To be locked in a showdown with Sorenstam is to be largely without hope. She began Sunday's round having won the last five tournaments in which she led or shared the lead entering the final round. After spotting Inkster and Davies the lead, she overtook them with subtle verve, chilling intensity and five birdies. Of her rousing eagle finish, she said simply, "I pick a club, I hit the ball, I trust the decisions I make."
Golf to Sorenstam is a cool activity, logical, rational, filled with precision. Her game has been carefully calibrated, meticulously orchestrated. "She doesn't make any mistakes," Inkster says. "She doesn't have many off days. She doesn't struggle much. But she's beatable."
Just not at the moment. ‚ñ†
LPGA TOUR MIDSEASON REPORT
Paula Creamer's 18-foot putt to win the Sybase Classic on the 72nd hole. The putt itself wasn't that spectacular, but its announcement that one of the game's teen queens has gone from potential star to real player was huge.
Every season starts with a range of expectations. Here's how some of golf's biggest names have measured up
5 W's in 7 starts
5 in a row ties record
8th major W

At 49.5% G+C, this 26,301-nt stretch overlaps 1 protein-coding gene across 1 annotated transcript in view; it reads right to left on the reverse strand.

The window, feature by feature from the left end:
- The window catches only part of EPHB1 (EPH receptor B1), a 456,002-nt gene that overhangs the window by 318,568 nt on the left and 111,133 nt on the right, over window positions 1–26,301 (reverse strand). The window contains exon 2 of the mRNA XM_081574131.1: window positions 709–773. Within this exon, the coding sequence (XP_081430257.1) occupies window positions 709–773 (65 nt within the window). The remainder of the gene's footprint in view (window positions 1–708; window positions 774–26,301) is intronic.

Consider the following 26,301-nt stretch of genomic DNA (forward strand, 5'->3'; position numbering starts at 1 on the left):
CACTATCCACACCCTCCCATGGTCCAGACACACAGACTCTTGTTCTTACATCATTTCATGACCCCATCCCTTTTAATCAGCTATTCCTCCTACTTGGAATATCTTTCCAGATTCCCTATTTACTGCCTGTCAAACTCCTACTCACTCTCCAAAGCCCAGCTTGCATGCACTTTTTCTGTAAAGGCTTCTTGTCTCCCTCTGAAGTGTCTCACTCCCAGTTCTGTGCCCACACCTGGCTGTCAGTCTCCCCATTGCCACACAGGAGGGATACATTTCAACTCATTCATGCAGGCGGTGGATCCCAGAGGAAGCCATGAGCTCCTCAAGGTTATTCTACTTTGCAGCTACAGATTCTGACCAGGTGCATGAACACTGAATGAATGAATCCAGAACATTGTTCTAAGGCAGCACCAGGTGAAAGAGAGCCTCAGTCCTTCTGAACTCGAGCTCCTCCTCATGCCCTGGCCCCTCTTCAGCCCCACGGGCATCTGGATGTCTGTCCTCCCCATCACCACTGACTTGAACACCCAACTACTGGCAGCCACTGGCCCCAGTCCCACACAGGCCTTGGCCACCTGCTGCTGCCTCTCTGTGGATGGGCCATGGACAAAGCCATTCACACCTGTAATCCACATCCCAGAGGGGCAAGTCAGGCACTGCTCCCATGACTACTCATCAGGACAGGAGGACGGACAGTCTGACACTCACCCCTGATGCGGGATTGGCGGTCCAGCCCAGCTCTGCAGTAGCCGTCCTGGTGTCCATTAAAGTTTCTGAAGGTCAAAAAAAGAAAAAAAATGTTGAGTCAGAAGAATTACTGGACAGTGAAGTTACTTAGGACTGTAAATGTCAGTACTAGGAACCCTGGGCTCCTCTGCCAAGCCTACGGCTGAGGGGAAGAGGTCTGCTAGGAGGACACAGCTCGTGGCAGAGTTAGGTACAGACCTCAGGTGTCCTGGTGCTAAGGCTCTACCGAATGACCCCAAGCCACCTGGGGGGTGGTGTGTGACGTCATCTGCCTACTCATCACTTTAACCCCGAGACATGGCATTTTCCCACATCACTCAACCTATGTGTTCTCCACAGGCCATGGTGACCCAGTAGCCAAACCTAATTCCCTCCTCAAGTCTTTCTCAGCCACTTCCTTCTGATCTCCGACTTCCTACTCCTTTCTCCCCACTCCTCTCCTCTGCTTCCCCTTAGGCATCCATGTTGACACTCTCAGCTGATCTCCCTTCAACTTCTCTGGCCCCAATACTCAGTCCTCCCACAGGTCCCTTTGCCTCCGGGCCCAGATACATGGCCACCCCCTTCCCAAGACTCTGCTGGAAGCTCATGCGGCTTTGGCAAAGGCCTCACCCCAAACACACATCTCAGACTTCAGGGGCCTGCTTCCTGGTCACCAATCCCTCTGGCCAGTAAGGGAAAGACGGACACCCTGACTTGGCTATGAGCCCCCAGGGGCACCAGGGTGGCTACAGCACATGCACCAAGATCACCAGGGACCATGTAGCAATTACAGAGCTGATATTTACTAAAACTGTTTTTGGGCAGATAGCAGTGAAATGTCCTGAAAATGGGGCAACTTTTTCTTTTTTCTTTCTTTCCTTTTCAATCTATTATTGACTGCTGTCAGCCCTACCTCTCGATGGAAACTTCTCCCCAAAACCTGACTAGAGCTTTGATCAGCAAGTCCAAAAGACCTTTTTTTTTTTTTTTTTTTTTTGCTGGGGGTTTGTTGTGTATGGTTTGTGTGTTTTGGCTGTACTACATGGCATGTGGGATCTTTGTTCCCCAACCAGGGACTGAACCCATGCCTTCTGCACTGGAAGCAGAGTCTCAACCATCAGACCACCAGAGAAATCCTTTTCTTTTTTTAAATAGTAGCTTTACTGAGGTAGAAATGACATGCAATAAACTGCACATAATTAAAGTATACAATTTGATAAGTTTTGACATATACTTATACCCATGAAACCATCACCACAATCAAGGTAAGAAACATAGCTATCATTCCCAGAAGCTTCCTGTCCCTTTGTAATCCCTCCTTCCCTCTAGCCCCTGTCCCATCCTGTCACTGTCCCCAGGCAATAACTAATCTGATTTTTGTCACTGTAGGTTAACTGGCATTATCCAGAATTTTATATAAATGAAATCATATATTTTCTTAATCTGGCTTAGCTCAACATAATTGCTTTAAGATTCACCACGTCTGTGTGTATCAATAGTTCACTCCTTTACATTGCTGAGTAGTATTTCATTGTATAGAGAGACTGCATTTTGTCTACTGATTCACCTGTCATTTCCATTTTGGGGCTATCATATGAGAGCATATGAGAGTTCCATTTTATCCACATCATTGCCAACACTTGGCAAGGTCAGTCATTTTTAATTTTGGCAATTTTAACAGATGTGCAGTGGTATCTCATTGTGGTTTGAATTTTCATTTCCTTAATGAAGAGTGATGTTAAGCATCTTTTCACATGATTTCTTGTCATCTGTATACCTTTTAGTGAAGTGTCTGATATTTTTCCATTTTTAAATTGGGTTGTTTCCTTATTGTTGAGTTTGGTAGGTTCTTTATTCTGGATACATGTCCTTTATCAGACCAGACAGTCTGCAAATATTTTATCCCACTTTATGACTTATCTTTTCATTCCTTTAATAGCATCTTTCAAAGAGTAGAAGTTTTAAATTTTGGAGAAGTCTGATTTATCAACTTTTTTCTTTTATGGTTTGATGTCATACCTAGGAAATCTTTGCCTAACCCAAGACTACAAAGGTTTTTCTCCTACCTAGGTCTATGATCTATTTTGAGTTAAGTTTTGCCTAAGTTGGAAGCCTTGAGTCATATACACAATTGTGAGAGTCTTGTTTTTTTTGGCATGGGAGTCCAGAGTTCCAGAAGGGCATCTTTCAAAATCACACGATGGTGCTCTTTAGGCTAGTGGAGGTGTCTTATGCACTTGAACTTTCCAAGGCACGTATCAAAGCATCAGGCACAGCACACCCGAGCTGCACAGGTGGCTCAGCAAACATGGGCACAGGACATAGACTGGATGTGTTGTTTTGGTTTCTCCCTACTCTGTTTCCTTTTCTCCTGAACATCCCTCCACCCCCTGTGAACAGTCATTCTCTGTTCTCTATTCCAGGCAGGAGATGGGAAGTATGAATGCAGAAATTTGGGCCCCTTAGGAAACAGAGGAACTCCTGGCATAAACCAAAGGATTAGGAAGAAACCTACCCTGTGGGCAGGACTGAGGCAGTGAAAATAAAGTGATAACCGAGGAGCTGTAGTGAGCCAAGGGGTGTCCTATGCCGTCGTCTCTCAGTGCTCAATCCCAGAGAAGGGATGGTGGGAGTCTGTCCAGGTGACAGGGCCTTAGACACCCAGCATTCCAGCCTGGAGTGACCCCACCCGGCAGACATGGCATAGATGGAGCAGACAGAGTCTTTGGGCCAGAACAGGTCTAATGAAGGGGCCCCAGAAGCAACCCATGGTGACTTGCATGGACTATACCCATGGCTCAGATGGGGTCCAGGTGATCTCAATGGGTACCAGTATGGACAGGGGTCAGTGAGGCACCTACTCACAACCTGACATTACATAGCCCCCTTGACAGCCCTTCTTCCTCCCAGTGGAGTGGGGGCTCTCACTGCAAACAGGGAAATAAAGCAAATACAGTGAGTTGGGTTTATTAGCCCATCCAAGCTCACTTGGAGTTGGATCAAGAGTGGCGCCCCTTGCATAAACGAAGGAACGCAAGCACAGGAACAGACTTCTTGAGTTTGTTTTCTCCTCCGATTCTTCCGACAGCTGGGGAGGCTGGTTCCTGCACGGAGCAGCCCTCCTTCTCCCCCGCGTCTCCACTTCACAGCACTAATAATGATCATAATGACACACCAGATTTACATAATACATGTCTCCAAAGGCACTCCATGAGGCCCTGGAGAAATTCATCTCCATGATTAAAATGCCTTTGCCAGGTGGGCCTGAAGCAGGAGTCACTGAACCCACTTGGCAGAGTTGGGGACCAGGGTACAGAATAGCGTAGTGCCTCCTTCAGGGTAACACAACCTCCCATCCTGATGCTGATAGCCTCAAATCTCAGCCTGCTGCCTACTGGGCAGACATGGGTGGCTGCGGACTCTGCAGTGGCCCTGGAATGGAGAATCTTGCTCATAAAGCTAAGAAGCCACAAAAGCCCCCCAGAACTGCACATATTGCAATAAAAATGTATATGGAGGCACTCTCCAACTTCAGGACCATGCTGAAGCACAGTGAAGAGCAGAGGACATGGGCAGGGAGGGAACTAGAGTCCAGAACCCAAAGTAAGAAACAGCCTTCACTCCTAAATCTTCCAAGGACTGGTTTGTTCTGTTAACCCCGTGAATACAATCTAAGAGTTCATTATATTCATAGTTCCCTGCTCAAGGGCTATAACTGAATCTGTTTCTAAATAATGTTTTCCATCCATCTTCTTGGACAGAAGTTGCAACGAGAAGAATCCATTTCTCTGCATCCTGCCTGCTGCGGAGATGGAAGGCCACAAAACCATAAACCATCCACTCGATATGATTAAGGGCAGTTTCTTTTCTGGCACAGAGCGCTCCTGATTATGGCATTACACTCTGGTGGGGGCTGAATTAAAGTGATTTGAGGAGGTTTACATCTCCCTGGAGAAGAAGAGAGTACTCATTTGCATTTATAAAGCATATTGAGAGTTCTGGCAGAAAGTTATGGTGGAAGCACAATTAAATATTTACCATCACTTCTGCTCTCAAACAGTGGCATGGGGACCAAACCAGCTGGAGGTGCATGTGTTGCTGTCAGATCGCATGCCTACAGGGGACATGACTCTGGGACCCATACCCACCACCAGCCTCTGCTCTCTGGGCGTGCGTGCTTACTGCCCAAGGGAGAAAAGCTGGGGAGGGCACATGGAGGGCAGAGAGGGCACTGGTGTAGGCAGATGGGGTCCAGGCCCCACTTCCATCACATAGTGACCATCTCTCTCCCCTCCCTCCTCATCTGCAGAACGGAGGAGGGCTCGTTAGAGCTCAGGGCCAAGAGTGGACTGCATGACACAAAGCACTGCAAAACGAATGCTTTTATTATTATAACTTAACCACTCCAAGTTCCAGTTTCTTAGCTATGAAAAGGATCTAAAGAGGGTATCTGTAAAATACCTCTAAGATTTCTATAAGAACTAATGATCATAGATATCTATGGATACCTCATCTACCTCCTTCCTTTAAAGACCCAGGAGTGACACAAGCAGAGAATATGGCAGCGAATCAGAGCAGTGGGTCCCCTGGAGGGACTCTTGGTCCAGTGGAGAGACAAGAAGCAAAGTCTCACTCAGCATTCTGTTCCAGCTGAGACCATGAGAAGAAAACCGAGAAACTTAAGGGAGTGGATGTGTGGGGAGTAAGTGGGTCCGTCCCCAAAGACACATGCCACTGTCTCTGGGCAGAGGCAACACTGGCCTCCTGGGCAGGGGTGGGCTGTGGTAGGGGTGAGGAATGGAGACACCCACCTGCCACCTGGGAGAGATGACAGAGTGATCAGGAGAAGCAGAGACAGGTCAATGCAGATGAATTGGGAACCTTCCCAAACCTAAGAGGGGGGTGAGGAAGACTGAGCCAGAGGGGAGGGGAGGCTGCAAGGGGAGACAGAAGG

61st career W
L @ Michelob
Hooks up with Roethlisberger
T3 @ Michelob
T5 @ Corona
Golf Channel reality show
Se Ri Pak
27th @ Kraft Nabisco
54th @ MasterCard
77th @ Shoprite
Two events in Mexico
Ty Votaw resigns
Donna Orender goes to WNBA
Cristie Kerr. With a win at the Michelob and five other top three finishes, she has emerged as the top American on the LPGA tour and the second-best female golfer in the world.
Rosie Jones, 45, has said that she's done after this year, but the 23-year veteran has already racked up five top 10s and is eighth on the money list with $319,279.
POTHY (player of the half year)
Annika, Annika, Annika. Whether it's her five wins in seven starts, her record-tying streak of five wins in a row or her very real shot at the Grand Slam, the LPGA is Annika and everyone else.
One week after her first LPGA win, Paula Creamer got something more important: her high school diploma
On May 22, a week before finishing her senior year at the Pendleton School in Bradenton, Fla., Creamer gave herself an early graduation present in the ninth start of her rookie season. By winning the Sybase Classic in New Rochelle, N.Y., the 18-year-old Creamer became the youngest winner of a multiround event in LPGA history. The graduation gifts she got from family and friends were a little more mundane.
• Louis Vuitton jean purse
• Stiletto heels
• Rock & Republic jeans
• Casual blouses (2)
• Cookies cookbook
• Pink apron and spatula
• Half-carat diamond earrings (from her boyfriend, Tarik Can)
"The gnats were brutal, especially when you got over the ball. They were flying in your face. It seemed as if I was swatting gnats or holding an umbrella the whole time."